The Eshmun Thread

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The Eshmun Thread

Post by billd89 »

Review of Adonis und Esmun: eine Untersuchung zur Geschichte des Glaubens an Auferstehungsgötter und an Heilgötter von Wolf Wilhelm Grafen BAUDISSIN [1911], in Revue Biblique, Volumes 21-22 [1912], p.122:

Eshmun, it is said, must be a young god because he is a Son god. But from the fact that the Greeks were able to forge a genealogy for him, will we conclude that the Phoenicians considered him as a Son? The Son of whom? Of Astarte? Yet he would rather be her husband or her lover. Of the great Baal? but he is never related to him; if we identify him with lolaos, he will be the younger companion of Herakles, but not his Son. Also there is a positive reason to affirm that Eshmun was not a young god, it is that the Greeks commonly and without hesitation assimilated him to Asklepios (1). If M. Baudissin did not quote a single representation of Asklepios as a young god, it is undoubtedly because nothing similar was known: Asklepios is always represented under the features of a bearded man, in all the maturity of the age. So he had recourse to another assimilation. The frequency of the type of Dionysus on Phoenician coins, especially at Sidon, Baudissin takes as the equivalence of Eshmun with the Young God of the Vine. The argument is seductive. But finally one has never hesitated to assimilate Eshmun to Aesculapius; no text even compares him to Dionysus. Would it not be necessary, in order to do so, to establish first a serious comparison between Aesculapius and Dionysus?

And it is even more difficult to find in everything that always concerns Damascios' Eshmun except the slightest trace he died and was resurrected. If he is identified with Iolaos, he has resurrected Herakles. In this role again, we recognize Asklepios-Aesculapius; but it is in vain that M. Baudissin looks for any relation between the Doctor-God who heals, and even resuscitates his companion, and the Young God resuscitated by his lover. As for making of the Doctor God a god of vegetation, there would be some appearance if one heard of salutary and medicinal plants (2), but we would be far from the theme of the spring vegetation which dries up to be reborn, and consequently far from the resuscitated god who is necessary to M. de Baudissin. Here again the look-alike Asklepios blocks the road. With his admirable conscience of the duties which are imposed to the scholar, the author recognizes without detour that this god is, in no way, the image of the life of the dying and reborn nature (p.343, note 3).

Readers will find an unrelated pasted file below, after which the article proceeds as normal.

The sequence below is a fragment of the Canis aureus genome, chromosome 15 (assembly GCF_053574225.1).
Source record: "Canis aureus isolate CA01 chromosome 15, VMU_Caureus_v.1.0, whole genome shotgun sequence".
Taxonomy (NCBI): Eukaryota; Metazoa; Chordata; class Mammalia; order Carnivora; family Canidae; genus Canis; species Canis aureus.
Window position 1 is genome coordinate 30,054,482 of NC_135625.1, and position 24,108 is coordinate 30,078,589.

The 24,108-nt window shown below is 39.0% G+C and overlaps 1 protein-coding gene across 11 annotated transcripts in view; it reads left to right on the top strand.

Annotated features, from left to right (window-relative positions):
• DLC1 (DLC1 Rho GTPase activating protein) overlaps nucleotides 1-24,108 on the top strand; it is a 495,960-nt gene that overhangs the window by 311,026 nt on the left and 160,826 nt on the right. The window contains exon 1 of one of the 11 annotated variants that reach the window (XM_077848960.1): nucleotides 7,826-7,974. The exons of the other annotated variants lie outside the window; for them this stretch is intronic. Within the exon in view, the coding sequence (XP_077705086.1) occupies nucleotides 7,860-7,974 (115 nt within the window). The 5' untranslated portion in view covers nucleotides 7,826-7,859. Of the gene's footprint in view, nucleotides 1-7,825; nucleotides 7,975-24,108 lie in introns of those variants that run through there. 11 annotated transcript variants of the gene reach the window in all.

Certainly one does not have the pretension to summarize in these few lines the rich argumentation of Baudissin; one believes oneself obliged to say that for learned and iugenious that it is, it is powerless to produce the conviction. To all the arguments of detail is opposed the very clear distinction of the images that the antiquity knew better than us.

The connection of the two gods, Adonis and Eshmun, with an Astarte, is not a feature which brings them closer than it brings Adonis closer to Baal-Hammôn, the paredre of Tapit; or the Lady of Byblos and Astarte of Sidon are two persons at least as distinct as Astarte of Carthage and Tanit.

(1) B., really too reserved this law, wonders (p. 244) if Eshmun is in himself a Healing God or if this quality was attributed to him after he had been identified with Asklepios. The scruple is strange, for if Eshmun had not at least been a healer, would he ever have been identified with a demigod who was only that?

(2) The root smm in Arabic has designated 'healthy plants'.